The Unbearable Lightness of Being
In some sense, The Unbearable Lightness of Being is an epic love story. Love is certainly a battle in this novel, which becomes a particularly apt metaphor given the stormy backdrop of political and social turmoil. The couples in this story struggle with issues of fidelity, power, fate, fortuity, and miscommunication. Kundera uses the metaphor of interwoven music compositions to describe the melding of two different lives into a common set of experiences and motifs. The question is raised as to the relationship between love and sex, and whether or not they can be separated.
Questions About Love
- The narrator says early in the novel that "metaphors are dangerous," "not to be trifled with," and "can give birth to love" (1.4.12). This is in the context of Tomas's image of Tereza as a baby in a basket sent downriver. How is this a dangerous metaphor, and how does it, as Kundera says, "give birth" to his love for Tereza?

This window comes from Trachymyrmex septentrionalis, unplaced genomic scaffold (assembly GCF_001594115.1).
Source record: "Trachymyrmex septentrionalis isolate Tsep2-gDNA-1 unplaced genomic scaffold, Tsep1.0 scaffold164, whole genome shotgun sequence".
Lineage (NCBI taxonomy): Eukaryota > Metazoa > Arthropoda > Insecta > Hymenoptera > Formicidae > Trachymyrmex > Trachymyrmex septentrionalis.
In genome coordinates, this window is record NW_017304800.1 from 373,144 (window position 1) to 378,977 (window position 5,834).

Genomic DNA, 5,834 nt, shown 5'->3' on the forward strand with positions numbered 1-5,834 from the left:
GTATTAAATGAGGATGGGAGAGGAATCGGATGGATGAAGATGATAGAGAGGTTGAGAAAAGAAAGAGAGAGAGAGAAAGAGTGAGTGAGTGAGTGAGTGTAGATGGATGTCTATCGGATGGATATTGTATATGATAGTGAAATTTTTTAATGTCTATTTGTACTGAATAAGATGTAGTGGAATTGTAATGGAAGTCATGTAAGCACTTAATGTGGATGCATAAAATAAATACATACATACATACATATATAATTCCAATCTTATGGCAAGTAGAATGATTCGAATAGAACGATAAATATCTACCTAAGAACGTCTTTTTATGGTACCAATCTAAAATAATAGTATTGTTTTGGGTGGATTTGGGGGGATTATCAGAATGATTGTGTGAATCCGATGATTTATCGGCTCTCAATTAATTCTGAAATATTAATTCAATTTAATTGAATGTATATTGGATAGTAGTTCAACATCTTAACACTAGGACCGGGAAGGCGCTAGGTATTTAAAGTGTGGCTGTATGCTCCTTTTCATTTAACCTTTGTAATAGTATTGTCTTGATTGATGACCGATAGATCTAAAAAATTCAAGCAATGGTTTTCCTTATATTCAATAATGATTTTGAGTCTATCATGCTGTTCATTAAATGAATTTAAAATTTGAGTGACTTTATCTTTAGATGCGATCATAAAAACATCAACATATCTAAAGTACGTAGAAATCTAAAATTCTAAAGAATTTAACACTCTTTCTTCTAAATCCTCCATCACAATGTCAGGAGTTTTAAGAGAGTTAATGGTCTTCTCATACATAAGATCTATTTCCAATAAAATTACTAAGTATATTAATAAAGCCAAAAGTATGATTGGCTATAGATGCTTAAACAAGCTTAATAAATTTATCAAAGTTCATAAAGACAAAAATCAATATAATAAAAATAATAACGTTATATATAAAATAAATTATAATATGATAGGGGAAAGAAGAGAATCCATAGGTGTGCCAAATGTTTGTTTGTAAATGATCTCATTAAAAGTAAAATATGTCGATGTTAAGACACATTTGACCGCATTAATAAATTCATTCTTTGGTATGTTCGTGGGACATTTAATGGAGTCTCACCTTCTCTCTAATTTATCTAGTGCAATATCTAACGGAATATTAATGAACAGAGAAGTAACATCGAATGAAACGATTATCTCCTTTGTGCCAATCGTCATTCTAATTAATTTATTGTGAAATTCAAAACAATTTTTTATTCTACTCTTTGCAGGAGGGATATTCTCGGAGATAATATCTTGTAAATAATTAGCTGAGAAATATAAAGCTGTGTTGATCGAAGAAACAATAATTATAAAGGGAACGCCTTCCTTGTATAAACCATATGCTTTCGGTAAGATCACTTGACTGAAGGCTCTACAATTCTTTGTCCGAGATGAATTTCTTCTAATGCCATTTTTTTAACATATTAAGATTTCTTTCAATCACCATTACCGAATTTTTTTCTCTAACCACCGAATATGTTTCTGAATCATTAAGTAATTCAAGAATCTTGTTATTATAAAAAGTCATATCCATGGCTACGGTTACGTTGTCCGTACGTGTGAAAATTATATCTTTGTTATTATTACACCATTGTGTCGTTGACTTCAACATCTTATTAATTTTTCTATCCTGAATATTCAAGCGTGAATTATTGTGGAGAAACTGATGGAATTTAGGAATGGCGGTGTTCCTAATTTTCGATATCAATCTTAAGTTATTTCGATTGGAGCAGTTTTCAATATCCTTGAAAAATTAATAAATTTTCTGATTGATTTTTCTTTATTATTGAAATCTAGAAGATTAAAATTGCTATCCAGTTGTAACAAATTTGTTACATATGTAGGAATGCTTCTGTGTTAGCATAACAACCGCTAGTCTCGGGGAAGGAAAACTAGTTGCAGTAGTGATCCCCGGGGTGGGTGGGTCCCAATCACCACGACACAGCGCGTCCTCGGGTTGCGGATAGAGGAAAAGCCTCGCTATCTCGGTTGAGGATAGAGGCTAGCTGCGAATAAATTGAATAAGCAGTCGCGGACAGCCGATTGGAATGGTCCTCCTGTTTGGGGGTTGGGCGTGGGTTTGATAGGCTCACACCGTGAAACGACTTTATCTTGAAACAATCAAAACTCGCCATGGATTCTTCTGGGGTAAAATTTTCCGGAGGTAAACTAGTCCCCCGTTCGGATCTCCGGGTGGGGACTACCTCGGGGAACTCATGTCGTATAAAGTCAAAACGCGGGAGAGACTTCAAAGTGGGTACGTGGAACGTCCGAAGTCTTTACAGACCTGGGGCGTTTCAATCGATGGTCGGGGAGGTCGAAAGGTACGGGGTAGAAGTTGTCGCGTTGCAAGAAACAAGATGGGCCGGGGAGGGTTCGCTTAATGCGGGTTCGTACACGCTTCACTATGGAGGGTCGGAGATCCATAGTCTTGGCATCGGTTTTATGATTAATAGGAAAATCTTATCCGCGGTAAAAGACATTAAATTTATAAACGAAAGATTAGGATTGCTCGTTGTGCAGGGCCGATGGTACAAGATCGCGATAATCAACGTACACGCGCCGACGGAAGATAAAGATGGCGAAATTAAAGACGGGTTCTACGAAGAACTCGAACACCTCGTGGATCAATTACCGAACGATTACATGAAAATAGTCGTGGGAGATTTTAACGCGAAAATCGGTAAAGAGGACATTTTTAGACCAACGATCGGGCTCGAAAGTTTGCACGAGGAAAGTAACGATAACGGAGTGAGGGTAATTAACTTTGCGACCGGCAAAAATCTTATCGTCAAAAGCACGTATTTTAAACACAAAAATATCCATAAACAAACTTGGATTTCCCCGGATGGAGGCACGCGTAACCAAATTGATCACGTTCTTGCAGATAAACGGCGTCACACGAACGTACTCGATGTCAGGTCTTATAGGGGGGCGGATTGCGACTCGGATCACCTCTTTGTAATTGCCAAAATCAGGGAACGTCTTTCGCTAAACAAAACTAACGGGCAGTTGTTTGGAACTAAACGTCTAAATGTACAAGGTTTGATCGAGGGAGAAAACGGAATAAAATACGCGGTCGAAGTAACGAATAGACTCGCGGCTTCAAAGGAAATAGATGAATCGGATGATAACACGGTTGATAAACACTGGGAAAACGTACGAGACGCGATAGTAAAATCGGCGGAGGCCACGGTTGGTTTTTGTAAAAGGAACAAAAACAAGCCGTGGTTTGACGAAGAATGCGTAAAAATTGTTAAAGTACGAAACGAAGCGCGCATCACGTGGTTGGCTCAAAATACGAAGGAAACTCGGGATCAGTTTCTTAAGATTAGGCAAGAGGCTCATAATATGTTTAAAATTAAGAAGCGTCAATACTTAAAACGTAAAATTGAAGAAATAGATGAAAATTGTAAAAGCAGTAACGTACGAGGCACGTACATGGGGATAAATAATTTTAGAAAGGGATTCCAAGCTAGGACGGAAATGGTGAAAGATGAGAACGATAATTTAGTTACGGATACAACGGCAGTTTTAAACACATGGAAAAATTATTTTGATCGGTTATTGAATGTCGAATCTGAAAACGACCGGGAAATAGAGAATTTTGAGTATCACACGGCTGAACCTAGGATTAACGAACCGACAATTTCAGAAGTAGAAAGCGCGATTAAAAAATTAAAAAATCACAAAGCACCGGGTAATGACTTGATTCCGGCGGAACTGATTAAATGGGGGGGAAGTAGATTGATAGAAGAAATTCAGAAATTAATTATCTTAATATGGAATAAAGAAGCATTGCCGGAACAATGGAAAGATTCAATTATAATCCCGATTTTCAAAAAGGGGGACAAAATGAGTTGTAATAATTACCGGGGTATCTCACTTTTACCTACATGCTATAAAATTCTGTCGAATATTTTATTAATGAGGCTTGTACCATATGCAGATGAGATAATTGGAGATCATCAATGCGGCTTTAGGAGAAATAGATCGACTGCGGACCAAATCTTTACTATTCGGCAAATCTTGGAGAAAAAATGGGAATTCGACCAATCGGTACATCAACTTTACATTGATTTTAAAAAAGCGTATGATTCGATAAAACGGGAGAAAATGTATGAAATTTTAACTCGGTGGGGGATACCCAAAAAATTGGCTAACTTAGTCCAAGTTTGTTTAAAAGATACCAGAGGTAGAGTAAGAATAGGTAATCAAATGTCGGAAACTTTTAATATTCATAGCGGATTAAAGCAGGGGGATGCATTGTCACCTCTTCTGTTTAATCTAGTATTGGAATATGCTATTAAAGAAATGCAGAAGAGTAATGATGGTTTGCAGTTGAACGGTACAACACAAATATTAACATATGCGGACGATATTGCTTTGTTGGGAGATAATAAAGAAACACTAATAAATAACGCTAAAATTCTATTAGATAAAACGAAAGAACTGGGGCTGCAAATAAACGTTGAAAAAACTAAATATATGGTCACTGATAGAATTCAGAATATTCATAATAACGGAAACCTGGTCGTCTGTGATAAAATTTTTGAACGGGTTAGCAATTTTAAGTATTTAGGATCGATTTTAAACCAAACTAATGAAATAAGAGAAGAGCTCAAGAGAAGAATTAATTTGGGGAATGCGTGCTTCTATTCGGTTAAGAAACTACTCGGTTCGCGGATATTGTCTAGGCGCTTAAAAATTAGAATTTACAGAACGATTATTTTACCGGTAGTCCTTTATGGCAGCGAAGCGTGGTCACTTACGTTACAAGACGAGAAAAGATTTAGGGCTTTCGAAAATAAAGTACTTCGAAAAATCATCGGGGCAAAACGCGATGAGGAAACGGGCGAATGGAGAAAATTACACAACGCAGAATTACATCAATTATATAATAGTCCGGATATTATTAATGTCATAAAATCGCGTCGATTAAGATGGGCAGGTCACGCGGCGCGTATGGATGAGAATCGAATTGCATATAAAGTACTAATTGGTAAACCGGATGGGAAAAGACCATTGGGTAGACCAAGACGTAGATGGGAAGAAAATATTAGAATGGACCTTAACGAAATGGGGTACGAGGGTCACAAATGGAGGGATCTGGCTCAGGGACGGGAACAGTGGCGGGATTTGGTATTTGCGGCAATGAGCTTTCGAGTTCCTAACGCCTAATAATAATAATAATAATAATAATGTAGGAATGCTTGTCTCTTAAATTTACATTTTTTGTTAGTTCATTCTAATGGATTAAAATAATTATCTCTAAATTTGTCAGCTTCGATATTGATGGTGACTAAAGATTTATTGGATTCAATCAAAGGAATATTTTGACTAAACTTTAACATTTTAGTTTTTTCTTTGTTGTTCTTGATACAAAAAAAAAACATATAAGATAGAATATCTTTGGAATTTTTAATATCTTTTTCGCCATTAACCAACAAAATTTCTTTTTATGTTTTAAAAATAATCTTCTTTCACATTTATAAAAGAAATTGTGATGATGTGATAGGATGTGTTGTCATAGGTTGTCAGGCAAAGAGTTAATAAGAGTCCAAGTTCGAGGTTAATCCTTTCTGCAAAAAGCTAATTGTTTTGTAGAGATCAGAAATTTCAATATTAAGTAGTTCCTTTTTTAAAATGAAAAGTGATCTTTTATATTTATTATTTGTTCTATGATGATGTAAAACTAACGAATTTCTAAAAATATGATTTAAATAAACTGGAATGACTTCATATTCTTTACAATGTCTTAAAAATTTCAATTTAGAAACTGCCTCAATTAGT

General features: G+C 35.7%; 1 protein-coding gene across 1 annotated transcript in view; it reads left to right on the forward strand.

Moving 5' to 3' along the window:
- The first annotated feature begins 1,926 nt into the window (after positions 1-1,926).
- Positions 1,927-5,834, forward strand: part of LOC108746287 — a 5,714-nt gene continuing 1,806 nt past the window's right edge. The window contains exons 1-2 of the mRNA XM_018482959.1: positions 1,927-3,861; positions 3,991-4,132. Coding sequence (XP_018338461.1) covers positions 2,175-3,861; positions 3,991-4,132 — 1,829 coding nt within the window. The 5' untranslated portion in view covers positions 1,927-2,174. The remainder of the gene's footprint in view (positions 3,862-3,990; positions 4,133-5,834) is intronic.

- After Tomas returns to Prague from Zurich, following Tereza, he finds her and then "fancie[s] himself standing opposite her in the midst of a snowy plain, the two of them shivering from the cold" (1.16.10). Kundera repeats these words later in the novel, when we see the scene again through Tereza's eyes. What does this image mean with regard to Tomas and Tereza's relationship?
- According to the narrator, how does Tereza's childhood relationship with her mother affect her relationship with Tomas an adult?
- Why is Franz and Sabina's relationship better for Franz after Sabina has left him?
- Kundera writes that "loves are like empires: when the idea they are founded on crumbles, they, too, fade away" (4.28.4). On which idea is Tereza and Tomas's love founded? Franz and Sabina's? Franz and his student-mistress?
Chew on This
The Unbearable Lightness of Being is primarily a philosophical work of ideas. The love stories are secondary to the philosophy.
The Unbearable Lightness of Being is primarily a novel about love, not a philosophical work of ideas.